Todd Pletcher and his team combed the barns at Keeneland before the 2019 September yearling sale, scouting prospects to load his soon-to-be Hall of Fame operation and found several they felt could fit right in.
Some even stood out, including a scopey bay daughter of Curlin out of a Grade 1-winning mare Pletcher trained. Cataloged as Hip 368 and slated to sell toward the end of the second session, the filly stood out and Pletcher knew he’d need a collective effort from his clients to add her to the roster.
“I loved the filly at the sale,” Pletcher said. “I was having trouble – it’s a lot easier to get someone on a colt than a filly sometimes, even with one that has as great a pedigree as she does. And I kept trying different owners, (telling them), ‘This filly is going to be expensive, but I really would like to try and buy her.”
Pletcher was able to assemble a group and they locked onto the filly out of Dreaming of Julia consigned by Denali Stud, agent for Stonestreet Bred and Raised.
The late Sheikh Hamdan bin Rashid al Maktoum, a longtime player at the top of the boutique yearling markets around the world, and his team from Kentucky-based Shadwell Stable led by Rick Nichols also liked the filly.
“The first thing we saw going through the catalog was her pedigree,” Nichols said. “You don’t just see too many fillies end up in a sale with that kind of pedigree because she was an obvious choice to go look at. And, of course, we did and we loved her physically.
“When I took Sheikh Hamdan to see her – and, by the way, this was his last year to purchase yearlings himself at Keeneland. We bought a few last year, but this was the last time he was there. He loved her. And I told him, ‘I’m going to show you this filly and you’re going to like her, but it wouldn’t surprise if me if they didn’t pull her out of the sale before the ring.’ ”
Shadwell frequently buys what it wants – especially at the Keeneland September sale when Sheikh Hamdan attended himself – and landed the filly for $1.05 million.
Pletcher lost the chance to train the filly out of Dreaming of Julia, the 3-2 favorite for the 2013 Kentucky Oaks who lost all chance at the break when slammed hard on both sides, but his friend and fellow D. Wayne Lukas assistant Kiaran McLaughlin was slated to receive the filly in 2020. Three or four days after the sale Pletcher and McLaughlin talked about the filly.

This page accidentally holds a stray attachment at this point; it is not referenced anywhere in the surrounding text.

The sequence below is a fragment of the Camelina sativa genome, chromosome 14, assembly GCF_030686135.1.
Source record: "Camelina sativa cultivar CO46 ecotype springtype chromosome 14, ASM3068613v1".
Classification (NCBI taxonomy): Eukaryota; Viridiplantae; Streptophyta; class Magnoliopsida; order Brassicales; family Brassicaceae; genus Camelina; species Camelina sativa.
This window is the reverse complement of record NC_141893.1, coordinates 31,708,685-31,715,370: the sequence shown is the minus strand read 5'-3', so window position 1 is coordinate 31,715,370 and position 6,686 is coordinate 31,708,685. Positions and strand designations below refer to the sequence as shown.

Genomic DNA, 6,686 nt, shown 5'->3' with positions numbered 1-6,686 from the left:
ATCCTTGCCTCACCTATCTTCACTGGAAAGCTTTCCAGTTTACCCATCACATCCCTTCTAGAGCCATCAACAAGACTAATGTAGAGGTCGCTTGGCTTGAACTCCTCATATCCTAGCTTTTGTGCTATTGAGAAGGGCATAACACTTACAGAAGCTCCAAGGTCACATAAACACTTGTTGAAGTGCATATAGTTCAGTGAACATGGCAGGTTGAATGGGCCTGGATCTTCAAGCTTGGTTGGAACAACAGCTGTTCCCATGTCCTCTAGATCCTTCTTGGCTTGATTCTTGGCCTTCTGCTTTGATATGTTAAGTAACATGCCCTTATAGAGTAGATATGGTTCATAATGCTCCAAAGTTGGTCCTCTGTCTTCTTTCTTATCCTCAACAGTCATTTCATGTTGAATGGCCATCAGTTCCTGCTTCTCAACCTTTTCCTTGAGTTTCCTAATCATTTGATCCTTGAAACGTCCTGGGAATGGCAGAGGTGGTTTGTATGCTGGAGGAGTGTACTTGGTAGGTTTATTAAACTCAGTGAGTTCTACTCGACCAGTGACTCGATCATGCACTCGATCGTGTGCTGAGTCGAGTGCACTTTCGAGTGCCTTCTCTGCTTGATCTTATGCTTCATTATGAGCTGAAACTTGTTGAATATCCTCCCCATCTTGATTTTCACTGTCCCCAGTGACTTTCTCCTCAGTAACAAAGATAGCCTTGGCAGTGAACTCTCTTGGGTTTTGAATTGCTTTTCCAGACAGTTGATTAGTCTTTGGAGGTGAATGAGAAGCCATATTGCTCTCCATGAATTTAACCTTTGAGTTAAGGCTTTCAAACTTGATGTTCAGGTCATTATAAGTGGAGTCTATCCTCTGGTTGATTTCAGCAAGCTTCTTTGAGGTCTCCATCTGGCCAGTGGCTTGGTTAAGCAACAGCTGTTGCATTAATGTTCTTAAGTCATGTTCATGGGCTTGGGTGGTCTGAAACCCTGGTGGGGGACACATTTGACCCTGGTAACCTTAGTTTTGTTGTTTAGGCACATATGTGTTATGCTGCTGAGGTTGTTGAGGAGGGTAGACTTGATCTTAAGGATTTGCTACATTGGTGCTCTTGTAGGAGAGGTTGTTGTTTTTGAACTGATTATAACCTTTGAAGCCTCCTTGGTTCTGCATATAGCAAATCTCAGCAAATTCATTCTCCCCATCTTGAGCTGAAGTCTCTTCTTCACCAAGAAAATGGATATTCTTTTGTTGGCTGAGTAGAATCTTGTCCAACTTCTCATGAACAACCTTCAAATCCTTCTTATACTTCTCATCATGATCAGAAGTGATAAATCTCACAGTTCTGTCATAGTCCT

“Kiaran, are you getting to get that Dreaming of Julia filly?” Pletcher asked.
“I think so, yeah.”
“Man, great, I love that filly.”
McLaughlin opted to retire from training in early 2020 – he’s still in the business and works as Luis Saez’s agent – and Shadwell went looking for spots to place its well-bred prospects and horses in training.
“When Kiaran decided to retire, I asked Todd if he would train for us,” Nichols said. “He said he would love to. And Sheikh Hamdan said, ‘Yes, I’d love to have Todd to train for us. And since Todd trained the dam, there was obvious decision to let him have the filly.”
A little more than a year later Malathaat came to the 147th Kentucky Oaks with an unbeaten record and a growing admiration from her handlers. She backed it all up with a redemptive victory in the $1.25 million stakes for 3-year-old fillies at Churchill Downs Friday.
The filly who got away not only came back to Pletcher she delivered a fourth Oaks win for the presumptive 2021 Hall of Fame trainer, just one behind the legend Woody Stephens and the same number as former mentor Lukas and another legend in Ben Jones. Malathaat, ridden by Hall of Famer John Velazquez, joined Pletcher’s Oaks winners Ashado (2004), Rags To Riches (2007) and Princess Of Sylmar (2013).
“She’s such a professional,” Pletcher said of Malathaat. “Not only is she tremendously talented she’s also a very kind filly around the barn. You can’t help but love her personality. You can literally do anything with her. To have that type of personality around the barn and be as special as she is on the racetrack, it’s just rare that you find too many like this . . .